• Biden on Tuesday accused Russia of committing crimes against humanity in Ukraine, a legal designation that implicates high-level Russian officials in atrocities such as the intentional killing of civilians, torture, targeted attacks on civilian sites, using rape as a “weapon of war” and placing children into forced adoptions and “reeducation” camps. The U.S. government had formally accused Russia of crimes against humanity over the weekend.

Battleground updates

  • At least 8,000 civilians have been killed and at least 13,000 have been injured in the war over the past year, the Office of the United Nations High Commissioner for Human Rights said Tuesday. About 61 percent of victims were men, and nearly 490 of those killed were children, according to the agency. “Our data are only the tip of the iceberg,” U.N. High Commissioner for Human Rights Volker Türk said in a release.
  • One in 10 of Ukraine’s hospitals have been damaged by wartime attacks, according to a report by Physicians for Human Rights, a U.S. nonprofit group. The group recorded at least 707 attacks on Ukraine’s health-care system as of Dec. 31, including the killing of at least 62 health-care workers. Many health workers have also been imprisoned, taken hostage or forced to work under Russian occupation, the report said.
  • Fighting continues to rage in the Donetsk areas of Bakhmut, Lyman, Avdiivka and elsewhere, Ukrainian President Volodymyr Zelensky said in a speech late Tuesday, describing “constant, intense assaults.”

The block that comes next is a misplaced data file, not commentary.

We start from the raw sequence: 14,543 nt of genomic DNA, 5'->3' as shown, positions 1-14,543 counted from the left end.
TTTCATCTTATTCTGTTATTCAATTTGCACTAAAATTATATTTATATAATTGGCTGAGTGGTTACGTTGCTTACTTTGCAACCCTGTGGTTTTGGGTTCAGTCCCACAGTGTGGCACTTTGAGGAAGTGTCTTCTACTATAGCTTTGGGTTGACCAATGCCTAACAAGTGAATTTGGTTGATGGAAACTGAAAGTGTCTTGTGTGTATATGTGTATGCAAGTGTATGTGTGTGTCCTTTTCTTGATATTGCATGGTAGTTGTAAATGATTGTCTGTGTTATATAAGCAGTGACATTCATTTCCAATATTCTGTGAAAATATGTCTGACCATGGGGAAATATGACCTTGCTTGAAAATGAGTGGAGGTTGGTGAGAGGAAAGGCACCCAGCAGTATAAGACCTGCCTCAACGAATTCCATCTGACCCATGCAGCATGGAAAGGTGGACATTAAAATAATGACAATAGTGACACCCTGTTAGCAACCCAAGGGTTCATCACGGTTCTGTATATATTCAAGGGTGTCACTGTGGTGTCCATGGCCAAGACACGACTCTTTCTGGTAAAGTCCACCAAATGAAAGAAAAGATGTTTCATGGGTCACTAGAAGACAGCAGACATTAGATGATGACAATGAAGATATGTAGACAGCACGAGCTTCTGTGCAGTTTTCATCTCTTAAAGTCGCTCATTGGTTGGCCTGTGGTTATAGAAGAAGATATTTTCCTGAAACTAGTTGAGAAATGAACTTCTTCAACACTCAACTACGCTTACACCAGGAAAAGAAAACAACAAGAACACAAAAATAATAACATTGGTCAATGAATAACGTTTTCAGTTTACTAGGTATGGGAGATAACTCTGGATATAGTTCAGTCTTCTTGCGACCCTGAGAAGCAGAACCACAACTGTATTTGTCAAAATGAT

Russia’s invasion of Ukraine sent shockwaves around the world as millions of refugees fled the country, grain shipments were delayed and Russian gas curtailed. (Video: Jason Aldag/The Washington Post)

Global impact

  • The U.N. General Assembly is expected to vote on a resolution this week urging peace in Ukraine. Russia implored U.N. member states to vote against the resolution, calling it “unbalanced and anti-Russian,” Reuters reported.
  • Zelensky met with a delegation of congressional Republicans on Tuesday, as well as an Italian delegation headed by Prime Minister Giorgia Meloni. Italy offered a “new package of defense support, including air defense,” he said in his nightly address.
  • A top Chinese security diplomat met with Russian Security Council Secretary Nikolai Patrushev in Moscow on Tuesday and emphasized the strength of the two countries’ relations. China’s top diplomat, Wang Yi, mentioned both nations’ desire to “defend” their “common strategic interests” and said that relations are “rock-solid,” the Russian government-owned Tass news agency reported.

From our correspondents

A year in the trenches has hardened Ukraine’s president: President Volodymyr Zelensky once came into office thinking that he could achieve peace with Putin, but a year ago this week, he found himself hiding in a safe room in Kyiv — the start of a series of experiences that has transformed him into a globally known, hard-bitten wartime leader, Paul Sonne and David L. Stern report.

“Of course, we all have changed, including the president,” said Andriy Yermak, head of the Ukrainian presidential office. “The ordeals that have marked his tenure — they can’t but change a person. Has he become harder? Of course, he has. Has he become stronger? From my point of view, he was always strong.”